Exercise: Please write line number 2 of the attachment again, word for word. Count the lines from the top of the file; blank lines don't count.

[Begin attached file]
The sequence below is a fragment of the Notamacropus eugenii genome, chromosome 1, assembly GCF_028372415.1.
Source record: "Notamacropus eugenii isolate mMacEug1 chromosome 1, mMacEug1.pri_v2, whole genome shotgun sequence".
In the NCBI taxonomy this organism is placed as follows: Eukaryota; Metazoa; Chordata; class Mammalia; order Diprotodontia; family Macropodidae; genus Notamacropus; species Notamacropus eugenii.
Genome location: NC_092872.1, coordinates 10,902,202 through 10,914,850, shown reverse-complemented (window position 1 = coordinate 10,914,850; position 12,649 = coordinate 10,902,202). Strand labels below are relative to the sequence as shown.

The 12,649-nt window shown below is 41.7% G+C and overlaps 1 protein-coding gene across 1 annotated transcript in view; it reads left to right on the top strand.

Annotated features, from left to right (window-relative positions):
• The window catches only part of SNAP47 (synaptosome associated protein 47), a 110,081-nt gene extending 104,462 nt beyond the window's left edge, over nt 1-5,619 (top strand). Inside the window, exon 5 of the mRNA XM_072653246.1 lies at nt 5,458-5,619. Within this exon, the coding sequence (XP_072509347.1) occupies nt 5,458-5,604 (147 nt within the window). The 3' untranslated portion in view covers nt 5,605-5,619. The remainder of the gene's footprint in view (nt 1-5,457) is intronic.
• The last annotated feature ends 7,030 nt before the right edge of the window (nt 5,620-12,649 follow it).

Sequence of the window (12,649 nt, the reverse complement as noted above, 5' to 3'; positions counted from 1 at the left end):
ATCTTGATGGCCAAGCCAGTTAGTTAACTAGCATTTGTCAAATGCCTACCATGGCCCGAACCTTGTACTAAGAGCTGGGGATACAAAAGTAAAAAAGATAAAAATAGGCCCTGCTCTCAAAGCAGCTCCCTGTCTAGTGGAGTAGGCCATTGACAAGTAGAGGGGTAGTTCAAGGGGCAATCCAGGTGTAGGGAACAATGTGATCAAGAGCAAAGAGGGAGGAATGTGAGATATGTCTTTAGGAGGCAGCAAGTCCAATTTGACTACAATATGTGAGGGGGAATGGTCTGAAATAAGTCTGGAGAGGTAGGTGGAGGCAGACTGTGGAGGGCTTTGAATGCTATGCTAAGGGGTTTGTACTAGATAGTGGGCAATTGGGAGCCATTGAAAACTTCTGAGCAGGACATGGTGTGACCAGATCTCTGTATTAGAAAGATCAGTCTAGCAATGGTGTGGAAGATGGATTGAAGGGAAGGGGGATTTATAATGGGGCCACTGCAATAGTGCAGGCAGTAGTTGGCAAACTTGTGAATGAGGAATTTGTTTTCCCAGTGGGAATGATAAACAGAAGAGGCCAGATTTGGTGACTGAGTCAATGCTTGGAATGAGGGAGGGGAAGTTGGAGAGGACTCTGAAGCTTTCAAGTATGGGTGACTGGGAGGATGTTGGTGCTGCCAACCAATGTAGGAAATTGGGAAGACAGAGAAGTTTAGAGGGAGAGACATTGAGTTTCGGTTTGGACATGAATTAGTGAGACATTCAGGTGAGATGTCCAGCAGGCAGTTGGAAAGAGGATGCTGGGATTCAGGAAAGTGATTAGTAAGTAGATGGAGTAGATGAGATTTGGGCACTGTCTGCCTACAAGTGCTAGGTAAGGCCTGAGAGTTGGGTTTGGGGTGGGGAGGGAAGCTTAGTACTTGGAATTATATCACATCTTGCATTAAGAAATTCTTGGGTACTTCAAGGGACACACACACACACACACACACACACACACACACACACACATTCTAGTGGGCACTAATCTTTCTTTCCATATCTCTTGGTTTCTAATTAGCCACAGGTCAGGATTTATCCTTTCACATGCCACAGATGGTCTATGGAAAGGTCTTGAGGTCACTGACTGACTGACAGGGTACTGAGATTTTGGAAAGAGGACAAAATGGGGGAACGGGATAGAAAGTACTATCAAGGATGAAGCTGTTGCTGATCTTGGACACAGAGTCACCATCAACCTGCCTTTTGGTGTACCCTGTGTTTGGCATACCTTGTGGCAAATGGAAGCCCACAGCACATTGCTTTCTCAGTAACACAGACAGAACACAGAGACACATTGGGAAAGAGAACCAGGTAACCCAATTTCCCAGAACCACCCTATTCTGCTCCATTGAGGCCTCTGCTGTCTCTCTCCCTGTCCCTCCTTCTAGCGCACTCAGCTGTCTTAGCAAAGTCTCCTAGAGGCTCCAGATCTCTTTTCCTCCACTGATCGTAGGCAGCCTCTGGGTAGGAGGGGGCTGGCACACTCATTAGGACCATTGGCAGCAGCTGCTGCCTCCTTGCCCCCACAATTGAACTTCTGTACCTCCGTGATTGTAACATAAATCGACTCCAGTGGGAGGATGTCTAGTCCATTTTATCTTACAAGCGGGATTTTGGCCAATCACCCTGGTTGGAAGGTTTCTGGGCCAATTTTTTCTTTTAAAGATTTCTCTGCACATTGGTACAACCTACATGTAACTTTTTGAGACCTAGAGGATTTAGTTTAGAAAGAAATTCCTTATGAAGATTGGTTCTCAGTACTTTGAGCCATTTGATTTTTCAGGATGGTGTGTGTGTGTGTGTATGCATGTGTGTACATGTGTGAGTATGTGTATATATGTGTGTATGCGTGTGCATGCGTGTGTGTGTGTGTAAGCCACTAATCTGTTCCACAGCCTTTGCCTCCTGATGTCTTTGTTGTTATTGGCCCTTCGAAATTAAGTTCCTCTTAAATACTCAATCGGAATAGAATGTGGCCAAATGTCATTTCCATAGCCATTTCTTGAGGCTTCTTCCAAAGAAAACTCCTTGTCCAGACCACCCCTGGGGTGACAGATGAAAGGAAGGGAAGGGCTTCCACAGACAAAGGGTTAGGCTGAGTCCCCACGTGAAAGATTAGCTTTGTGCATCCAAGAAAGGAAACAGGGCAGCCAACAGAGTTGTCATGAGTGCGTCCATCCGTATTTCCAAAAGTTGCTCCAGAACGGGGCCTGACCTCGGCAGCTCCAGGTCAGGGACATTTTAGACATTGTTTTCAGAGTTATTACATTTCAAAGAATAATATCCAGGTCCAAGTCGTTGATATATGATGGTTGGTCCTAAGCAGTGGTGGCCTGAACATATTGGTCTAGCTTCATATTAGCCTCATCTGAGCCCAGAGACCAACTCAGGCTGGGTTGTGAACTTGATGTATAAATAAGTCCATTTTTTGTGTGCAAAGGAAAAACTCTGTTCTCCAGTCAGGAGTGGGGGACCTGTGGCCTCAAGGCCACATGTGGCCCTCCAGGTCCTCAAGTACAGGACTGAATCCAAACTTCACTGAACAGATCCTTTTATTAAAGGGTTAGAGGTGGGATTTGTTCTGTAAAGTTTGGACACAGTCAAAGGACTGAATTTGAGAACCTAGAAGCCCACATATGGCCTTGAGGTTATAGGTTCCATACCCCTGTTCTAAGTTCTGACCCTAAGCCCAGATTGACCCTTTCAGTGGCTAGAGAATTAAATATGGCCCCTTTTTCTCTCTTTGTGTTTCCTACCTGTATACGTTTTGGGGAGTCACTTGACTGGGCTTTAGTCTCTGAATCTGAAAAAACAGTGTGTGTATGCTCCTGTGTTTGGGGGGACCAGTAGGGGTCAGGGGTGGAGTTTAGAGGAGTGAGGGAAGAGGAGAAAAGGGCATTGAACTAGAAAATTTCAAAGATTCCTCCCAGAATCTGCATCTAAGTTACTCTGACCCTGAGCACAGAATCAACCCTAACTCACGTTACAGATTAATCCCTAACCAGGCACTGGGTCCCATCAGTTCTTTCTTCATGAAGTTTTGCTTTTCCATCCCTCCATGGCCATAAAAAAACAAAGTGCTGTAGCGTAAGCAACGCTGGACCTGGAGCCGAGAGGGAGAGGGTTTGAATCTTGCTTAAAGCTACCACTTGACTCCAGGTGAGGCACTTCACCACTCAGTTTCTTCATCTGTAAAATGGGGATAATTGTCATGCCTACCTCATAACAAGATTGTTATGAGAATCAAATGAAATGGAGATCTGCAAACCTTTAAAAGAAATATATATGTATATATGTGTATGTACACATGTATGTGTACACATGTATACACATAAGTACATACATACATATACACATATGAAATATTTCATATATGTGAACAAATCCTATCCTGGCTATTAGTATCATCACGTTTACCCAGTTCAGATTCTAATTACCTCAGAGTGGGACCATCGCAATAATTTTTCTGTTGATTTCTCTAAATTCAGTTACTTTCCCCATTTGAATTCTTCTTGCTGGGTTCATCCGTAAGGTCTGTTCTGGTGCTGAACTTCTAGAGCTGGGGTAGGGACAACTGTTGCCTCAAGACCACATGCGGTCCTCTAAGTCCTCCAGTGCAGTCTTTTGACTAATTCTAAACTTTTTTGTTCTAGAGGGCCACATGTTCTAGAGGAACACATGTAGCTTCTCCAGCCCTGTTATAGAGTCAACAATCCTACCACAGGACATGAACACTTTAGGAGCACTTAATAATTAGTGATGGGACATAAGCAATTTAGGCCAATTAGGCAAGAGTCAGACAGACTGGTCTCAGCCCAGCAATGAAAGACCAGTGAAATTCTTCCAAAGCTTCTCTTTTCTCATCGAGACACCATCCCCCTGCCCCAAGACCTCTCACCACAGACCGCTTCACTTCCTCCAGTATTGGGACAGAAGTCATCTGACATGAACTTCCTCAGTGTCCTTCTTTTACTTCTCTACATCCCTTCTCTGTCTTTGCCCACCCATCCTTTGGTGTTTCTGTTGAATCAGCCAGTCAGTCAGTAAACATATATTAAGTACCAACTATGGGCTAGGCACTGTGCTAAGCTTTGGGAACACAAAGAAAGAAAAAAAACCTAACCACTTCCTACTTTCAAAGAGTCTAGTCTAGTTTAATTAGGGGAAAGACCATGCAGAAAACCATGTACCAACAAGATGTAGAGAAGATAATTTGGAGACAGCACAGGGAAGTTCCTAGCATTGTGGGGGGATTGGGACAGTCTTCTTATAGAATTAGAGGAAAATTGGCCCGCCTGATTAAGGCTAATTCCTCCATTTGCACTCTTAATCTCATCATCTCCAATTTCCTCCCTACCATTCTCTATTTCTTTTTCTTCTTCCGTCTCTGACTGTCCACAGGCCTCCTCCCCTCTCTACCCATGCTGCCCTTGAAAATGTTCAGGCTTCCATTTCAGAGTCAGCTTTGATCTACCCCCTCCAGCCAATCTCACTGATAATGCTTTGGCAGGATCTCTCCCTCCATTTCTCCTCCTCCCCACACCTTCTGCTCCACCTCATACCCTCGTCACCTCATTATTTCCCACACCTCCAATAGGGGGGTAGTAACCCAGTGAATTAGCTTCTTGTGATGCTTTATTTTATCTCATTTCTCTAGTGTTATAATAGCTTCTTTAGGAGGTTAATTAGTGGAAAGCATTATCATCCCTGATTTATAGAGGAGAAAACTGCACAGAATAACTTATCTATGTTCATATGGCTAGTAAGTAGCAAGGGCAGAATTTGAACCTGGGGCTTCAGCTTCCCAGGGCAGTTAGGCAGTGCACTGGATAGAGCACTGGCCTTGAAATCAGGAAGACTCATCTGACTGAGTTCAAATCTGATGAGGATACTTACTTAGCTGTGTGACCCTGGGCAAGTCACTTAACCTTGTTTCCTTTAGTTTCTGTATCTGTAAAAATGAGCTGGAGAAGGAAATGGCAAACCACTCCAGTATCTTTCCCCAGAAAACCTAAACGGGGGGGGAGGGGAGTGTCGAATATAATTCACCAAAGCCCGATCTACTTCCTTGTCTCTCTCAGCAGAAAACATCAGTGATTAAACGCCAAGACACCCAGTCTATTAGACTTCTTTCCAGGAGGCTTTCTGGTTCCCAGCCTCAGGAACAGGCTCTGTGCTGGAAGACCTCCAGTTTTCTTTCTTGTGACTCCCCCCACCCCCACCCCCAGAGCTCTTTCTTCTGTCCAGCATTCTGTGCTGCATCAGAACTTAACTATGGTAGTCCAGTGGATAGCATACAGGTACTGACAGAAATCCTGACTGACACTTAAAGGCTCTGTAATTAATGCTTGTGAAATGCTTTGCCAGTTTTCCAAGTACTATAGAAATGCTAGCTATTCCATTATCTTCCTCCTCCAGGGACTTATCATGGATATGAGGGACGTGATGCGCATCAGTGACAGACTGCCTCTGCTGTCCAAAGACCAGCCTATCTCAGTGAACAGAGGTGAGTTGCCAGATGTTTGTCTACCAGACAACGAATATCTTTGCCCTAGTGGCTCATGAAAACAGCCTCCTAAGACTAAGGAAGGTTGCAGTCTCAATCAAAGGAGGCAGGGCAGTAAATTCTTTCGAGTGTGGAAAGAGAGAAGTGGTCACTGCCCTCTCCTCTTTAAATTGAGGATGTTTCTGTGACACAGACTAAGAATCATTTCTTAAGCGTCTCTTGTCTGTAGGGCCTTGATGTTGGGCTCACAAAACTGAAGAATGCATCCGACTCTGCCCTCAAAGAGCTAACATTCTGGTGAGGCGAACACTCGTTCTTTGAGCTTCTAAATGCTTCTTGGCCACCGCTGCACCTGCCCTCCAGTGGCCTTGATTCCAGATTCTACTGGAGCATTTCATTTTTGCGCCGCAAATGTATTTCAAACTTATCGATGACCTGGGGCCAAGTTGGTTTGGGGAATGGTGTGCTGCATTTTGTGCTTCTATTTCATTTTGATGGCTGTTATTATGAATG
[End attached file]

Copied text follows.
Source record: "Notamacropus eugenii isolate mMacEug1 chromosome 1, mMacEug1.pri_v2, whole genome shotgun sequence".